When I moved to Puerto Rico, I decided to take the advice of a previous mentor of mine, Pat DiFilipo of Turner Construction. He told me that if I ever had the opportunity to get a Master’s degree, I should. Before I left, I had brunch with my Godmother, who mentioned a colleague of hers who received a degree from Syracuse all online while working. I scoured the internet for the right program and applied to Georgetown’s Master of Professional Studies in Real Estate. After two years and much discipline, I would recommend this program to any person wishing to progress their professional career in Real Estate. Below is my introduction and attached thesis with a proforma model for anyone to use as open-source and the growth of Vertical Agriculture.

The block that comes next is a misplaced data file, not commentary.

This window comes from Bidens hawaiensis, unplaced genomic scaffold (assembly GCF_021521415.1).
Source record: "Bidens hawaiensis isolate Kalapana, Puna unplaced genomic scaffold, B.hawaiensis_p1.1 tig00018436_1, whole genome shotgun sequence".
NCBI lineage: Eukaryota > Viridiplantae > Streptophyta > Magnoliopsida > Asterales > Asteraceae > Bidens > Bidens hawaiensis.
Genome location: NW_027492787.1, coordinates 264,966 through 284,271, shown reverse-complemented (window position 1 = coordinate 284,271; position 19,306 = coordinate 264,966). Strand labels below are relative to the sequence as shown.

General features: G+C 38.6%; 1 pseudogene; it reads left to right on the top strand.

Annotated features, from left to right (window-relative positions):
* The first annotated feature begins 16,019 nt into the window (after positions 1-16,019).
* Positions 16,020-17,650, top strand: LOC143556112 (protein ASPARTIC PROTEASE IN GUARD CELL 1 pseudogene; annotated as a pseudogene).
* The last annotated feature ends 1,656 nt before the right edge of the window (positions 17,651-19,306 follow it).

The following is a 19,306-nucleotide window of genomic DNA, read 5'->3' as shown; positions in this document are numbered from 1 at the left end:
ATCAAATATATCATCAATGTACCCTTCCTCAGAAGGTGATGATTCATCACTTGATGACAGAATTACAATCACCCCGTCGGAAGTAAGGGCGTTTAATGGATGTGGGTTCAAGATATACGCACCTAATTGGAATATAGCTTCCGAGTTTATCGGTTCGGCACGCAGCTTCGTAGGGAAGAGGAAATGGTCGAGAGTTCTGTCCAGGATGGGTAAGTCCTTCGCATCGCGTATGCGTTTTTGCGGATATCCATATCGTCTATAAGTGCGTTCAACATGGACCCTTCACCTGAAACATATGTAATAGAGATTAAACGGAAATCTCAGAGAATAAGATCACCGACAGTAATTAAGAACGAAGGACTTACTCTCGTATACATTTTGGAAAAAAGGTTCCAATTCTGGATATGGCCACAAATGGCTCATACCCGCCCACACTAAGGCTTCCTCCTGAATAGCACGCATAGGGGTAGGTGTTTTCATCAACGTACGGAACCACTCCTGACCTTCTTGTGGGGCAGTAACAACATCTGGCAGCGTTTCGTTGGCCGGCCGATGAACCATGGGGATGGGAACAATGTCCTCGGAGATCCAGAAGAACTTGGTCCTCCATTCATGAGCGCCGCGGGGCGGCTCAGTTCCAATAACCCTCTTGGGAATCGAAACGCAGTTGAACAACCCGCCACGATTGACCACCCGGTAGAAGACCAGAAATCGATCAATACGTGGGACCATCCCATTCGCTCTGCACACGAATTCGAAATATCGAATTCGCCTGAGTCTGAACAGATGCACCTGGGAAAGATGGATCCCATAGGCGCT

Ten years ago, I was enrolled in a critical writing class at my alma mater, Virginia Tech. The final paper was assigned, and the topic was on anything you felt was essential to be written about. Two years previous, I had taken a study abroad agricultural trip to Mexico. We traveled all over the country, seeing plants and animals being produced for production and sale to the United States. The most surprising thing I noticed was atop a mountain ridge on the Baja peninsula. There were Israeli-designed greenhouses, as far as the eye could see, growing tomatoes. Most of the Northeastern US’s tomato supply comes from the Baja peninsula. I could not believe that most of the tomatoes I ate traveled three thousand miles before they got into my pasta sauce. The other thing that caught my attention was a bucket at an agricultural research institute in Enseñada. The bucket was filled with water which had koi fish in it. Pipes shot out of the bucket, which held a net for several tomato plants to grow on. The contraption was an experiment in aquaponics using recycled fish feces to fertilize tomato plants and produce a crop. After this wildly enlightening experience, I had never thought about where food comes from. Because of this, I decided to write my paper on the Vertical Farm, a unique outlandish idea of growing produce within a skyscraper in a city center. My English Professor was not super-impressed by my outlook, but then again, he was not a Master Builder. Fast forward ten years, the concept of vertical agriculture has grown legs and come out on the scene of real estate. Multiple startups have started exploring growing produce on roofs or in storage containers in the heart of a metropolis. The following attachments below will discuss indoor crop farming’s proliferation and its validity as a classification in modern real estate and its contribution to our food source.